2002 Denver Annual Meeting (October 27-30, 2002)

Paper No. 1
Presentation Time: 8:15 AM


HART, Kaye P., Embassy of Australia, 1601 Massachusetts Ave NW, Washington, DC 20036, kaye.hart@austemb.org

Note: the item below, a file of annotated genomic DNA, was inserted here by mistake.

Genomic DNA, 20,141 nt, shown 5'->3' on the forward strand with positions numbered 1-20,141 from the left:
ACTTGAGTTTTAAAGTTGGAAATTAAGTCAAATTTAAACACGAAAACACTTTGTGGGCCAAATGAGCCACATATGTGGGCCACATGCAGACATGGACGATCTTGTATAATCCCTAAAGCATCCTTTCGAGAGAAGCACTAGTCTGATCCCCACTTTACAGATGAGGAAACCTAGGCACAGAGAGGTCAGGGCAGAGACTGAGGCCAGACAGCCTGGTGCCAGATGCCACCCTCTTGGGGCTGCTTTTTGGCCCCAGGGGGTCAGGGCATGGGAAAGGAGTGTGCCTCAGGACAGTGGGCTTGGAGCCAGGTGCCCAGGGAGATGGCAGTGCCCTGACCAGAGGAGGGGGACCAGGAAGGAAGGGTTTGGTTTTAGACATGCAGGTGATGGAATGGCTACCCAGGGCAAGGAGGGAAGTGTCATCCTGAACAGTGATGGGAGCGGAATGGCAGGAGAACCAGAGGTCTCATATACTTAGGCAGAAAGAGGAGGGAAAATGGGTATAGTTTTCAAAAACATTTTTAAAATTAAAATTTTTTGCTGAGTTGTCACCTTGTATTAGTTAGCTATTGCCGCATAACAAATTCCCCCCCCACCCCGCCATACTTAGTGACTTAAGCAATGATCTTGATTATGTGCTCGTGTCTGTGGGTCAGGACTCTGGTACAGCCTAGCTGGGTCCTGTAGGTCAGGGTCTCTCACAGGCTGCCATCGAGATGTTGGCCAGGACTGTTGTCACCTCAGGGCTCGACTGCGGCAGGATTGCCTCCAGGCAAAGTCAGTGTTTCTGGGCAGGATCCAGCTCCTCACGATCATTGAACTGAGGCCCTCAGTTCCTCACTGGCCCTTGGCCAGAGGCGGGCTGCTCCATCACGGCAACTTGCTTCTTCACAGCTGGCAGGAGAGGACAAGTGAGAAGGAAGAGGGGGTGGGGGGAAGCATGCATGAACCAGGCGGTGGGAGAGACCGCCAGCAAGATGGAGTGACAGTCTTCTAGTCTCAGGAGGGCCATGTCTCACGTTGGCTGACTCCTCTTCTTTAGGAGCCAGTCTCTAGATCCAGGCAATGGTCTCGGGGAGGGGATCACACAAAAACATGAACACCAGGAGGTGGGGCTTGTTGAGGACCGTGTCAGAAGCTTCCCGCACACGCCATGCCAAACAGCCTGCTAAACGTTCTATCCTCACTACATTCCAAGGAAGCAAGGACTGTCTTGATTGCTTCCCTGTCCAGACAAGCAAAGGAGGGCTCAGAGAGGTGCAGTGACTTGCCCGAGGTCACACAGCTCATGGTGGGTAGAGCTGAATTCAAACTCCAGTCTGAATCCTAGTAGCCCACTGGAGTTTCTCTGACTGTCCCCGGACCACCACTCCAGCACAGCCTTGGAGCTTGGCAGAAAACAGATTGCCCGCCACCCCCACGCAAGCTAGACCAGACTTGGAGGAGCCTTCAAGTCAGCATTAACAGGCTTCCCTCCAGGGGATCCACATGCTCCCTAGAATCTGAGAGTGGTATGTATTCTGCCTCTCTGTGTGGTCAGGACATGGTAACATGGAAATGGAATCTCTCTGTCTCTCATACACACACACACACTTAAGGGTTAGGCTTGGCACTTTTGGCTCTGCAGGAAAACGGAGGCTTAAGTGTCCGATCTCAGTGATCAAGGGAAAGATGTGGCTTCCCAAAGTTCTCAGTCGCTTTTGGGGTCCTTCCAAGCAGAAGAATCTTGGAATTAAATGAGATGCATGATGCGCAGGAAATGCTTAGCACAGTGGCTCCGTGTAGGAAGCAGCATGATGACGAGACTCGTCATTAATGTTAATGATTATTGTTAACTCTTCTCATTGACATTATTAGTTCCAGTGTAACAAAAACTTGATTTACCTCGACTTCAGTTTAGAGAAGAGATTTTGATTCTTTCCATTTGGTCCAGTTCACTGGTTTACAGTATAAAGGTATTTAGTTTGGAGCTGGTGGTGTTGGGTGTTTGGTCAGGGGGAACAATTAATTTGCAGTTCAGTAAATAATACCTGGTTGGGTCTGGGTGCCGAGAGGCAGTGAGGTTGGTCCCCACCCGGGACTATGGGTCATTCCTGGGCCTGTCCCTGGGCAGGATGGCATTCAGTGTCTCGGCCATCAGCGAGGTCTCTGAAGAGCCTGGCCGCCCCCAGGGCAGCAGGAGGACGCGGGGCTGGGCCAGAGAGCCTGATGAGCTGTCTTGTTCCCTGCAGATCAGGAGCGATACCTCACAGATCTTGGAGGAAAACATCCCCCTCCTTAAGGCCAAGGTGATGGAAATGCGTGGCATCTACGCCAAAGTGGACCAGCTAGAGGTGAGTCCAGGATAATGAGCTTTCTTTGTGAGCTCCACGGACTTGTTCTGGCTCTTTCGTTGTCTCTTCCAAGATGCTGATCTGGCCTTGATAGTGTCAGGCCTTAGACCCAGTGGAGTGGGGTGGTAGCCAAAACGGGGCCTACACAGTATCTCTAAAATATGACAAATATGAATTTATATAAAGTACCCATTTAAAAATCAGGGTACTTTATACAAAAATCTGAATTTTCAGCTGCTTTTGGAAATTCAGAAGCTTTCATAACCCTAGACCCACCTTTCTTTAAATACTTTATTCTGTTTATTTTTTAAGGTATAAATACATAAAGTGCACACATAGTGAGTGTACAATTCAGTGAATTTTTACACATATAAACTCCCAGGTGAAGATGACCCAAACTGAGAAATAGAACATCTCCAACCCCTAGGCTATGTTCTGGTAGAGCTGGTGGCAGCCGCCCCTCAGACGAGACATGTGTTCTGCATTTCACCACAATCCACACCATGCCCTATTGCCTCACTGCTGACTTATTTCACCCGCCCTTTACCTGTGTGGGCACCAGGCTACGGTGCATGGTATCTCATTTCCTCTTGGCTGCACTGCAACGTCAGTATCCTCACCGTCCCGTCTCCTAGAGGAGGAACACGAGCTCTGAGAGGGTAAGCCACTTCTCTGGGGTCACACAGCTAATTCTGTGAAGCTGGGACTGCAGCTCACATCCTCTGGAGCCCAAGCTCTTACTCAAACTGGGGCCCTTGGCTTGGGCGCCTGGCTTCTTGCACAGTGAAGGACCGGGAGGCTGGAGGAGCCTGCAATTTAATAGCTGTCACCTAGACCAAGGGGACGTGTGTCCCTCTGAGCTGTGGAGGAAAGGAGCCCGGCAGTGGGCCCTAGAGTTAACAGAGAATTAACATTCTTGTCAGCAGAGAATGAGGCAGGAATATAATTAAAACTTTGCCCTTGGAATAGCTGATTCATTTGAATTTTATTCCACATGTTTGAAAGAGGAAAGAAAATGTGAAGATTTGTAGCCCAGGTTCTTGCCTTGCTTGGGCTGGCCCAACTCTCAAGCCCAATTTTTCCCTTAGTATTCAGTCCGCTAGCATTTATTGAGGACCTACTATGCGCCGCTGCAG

The current debate about Yucca Mountain has raised a wide range of issues concerning geological repositories. While these issues are wider than those generally discussed scientifically, a basic consideration in all debates is the difficulty of predicting the performance of repositories over geological time. The question for consideration here, is how, and to what extent, geochemical modeling can contribute to this aspect of the debate? Geochemical modeling for Yucca Mountain is carried out by a number of organizations and research groups applying different approaches and levels of complexity. Regardless of the approach used, the viability of the modeling is dependent on the basic assumptions and data used. In this presentation, the importance to modeling of assumptions concerning; solubility controlling solids, sorption, kinetics, colliodal species, precipitation of mixed compounds, matrix diffusion, and coupling of these phenomena will be examined in detail. Even where a model can successfully handle many of these complex processes, an additional challenge, to demonstrating its applicability, is to independently verify and validate the approaches being used. Examples will be given of how modeling of other well understood natural systems could be used for this purpose. The scientific considerations outlined above suggest that very detailed geochemical modeling is required for repository systems, however, this can lead to the perception that the problem is too complicated to understand. When this latter perception is coupled with the many large tomes describing the Yucca Mountain site, without an integrated, concise, easily understood summary document, one can understand that stakeholders often feel that they are being blinded with scientific ‘gobbledegook’. Consequently, the challenge for regulators is to marry results from scientific studies with the safety concerns of a wide range of stakeholders. To meet these concerns, informed decisions concerning the viability of repository designs need to be based on a clear understanding of the total repository system. So, it is only where increased geochemical modeling continues to clarify the understanding of the overall system that further development and refinement is warranted.